Confession: Before I adopted the sustainable trail building practices I advocate for today, I played witness to (and *allegedly* even participated in) the construction of some substandard technical trail features (TTFs).
When I moved to Oneonta in late 2007, the city had a small, but growing mountain bike scene. At the time, there was a core group of riders let by community advocate and phys ed department chair at SUNY Oneonta, Al Sosa.
A mere year or two earlier, SUNY Oneonta’s Student Association had approved a submitted proposal for a mountain bike club. Around that same time, a group of technically skilled riders took to the woods with a limited number of tools and began laying the groundwork for some of the more technical features we have today.
While area riders currently enjoy a number of well constructed bridges, boardwalks, kickers, rock gardens and even tabletops – there was a time before McLeods and bench cuts and bow saws and shovels. A time when a folding saw and a hammer was all a fella had to work with.
The technical trail features built and ridden during those years can only be considered “janky” by anyone’s standards. Riders yearned for more technical stuff, so that’s what they built. While those features might have been passable when they were brand new, no one was deluded into thinking they’d last forever.
The last 8 years have seen a startling advancement not only in the number of local trails, but also in the diversity of styles and the quality of construction. The technical (and often secretive) features of yore were abandoned in favor of newer and better built routes. Some features were disassembled while others were left to rot, slowly reclaimed by the earth until their mere presence was a distant memory.
I recently revisited the area and was compelled to deep dive some of these older features that only myself and a handful of others would even remember, in order to bring light to the past and document the reclamation.
WARNING: While most of these features are quite well hidden and unlikely to be discovered, if you do come upon one, realize that none of them are in any sort of rideable condition. I contemplated removing them (for safety’s sake) more than once, but instead, decided to leave them as a monument to what used to be.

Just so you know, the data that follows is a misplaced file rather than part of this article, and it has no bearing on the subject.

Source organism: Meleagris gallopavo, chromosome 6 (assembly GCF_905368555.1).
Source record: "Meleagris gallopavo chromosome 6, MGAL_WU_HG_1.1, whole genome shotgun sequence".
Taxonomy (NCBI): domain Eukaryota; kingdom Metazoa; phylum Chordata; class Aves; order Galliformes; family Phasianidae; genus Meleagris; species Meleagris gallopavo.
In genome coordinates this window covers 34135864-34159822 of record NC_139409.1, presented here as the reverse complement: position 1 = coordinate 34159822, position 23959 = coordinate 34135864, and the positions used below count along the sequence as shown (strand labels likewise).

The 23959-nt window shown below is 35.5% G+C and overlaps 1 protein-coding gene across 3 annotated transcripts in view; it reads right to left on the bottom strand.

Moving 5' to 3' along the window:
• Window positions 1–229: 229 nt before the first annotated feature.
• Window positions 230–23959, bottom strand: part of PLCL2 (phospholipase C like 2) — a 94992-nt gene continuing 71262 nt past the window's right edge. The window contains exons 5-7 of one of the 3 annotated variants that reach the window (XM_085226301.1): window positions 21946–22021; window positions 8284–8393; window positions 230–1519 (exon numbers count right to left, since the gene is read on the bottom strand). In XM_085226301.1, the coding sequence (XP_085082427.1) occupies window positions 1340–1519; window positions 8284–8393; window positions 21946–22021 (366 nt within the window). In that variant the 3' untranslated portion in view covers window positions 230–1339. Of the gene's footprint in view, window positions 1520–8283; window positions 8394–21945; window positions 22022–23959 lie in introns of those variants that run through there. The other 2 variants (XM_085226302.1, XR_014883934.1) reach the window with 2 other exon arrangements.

WARNING #2: The mountain bike gear & fashion choices in these photos reflect a limited budget and early understanding of the sport. It ain’t pretty, by any means.
Top: 2008 origins. Middle: 2015 remains. Bottom: Current structure.
I’ll take some ownership of this one… J.E. decided he wanted a teeter totter, so he built one and I helped. The result was a big log section for a fulcrum, a pair of deadfall saplings as runners and a bunch of narrower pieces as rungs.
This one was right out in the open and not long after, it was deemed hazardous and replaced by the much more resilient model seen at the bottom. What’s left is a chunk of log with a runner nailed to it. A tribute to humble beginnings.
J.B. built this exceptionally well-hidden skinny and for a long time he was the only one to dare riding it. That same year several of the rungs broke and now, a much larger fallen tree has permanently sealed its fate.
Top: Riding in 2008. Bottom: As it appears today.
This one was just a stick ladder built over a rock wall at the end of some doubletrack. Above: Myself *barely* clearing it. Below: If you don’t know where to look, you might never find it.
Eyes on the rock.
To the average Joe, this was just a rock cliff. To one particular rider, it was a drop. Legend has it that his handlebars broke on the landing, although we may never know.
I also had a hand in this, and if there’s a feature that has a chance of being saved, it’s this one. This storm-felled tree left the perfect opportunity for us to build a log ride. The rungs leading into it have since pulled up from their anchors.
A rider traverses tight steep drop in 2008.
Tight? No. Steep? Definitely not. Drop? Not in the slightest.
An overgrown and non-intimidating “tight steep drop.”
Hard to tell this was ever a trail.
While this feature had limited construction involved, we referred to this section as “Tight Steep Drop,” despite the fact that it is neither tight, nor steep, nor a drop. It has since been overgrown and passed up in favor of much-larger, video-worthy features.
As newer, more sustainable, purpose-built trails are constructed in Oneonta, these and other rustic features will continue to fade into obscurity – relics of a bygone era. And who can complain? The new stuff is phenomenal and exactly what the region needs. Nevertheless, the rugged few who carried hammers, nails, and folding saws into the woods will always know what took place in those early years, and the struggles associated with laying the groundwork for a network of dozens of miles of singletrack. Pioneers, we tip our hats.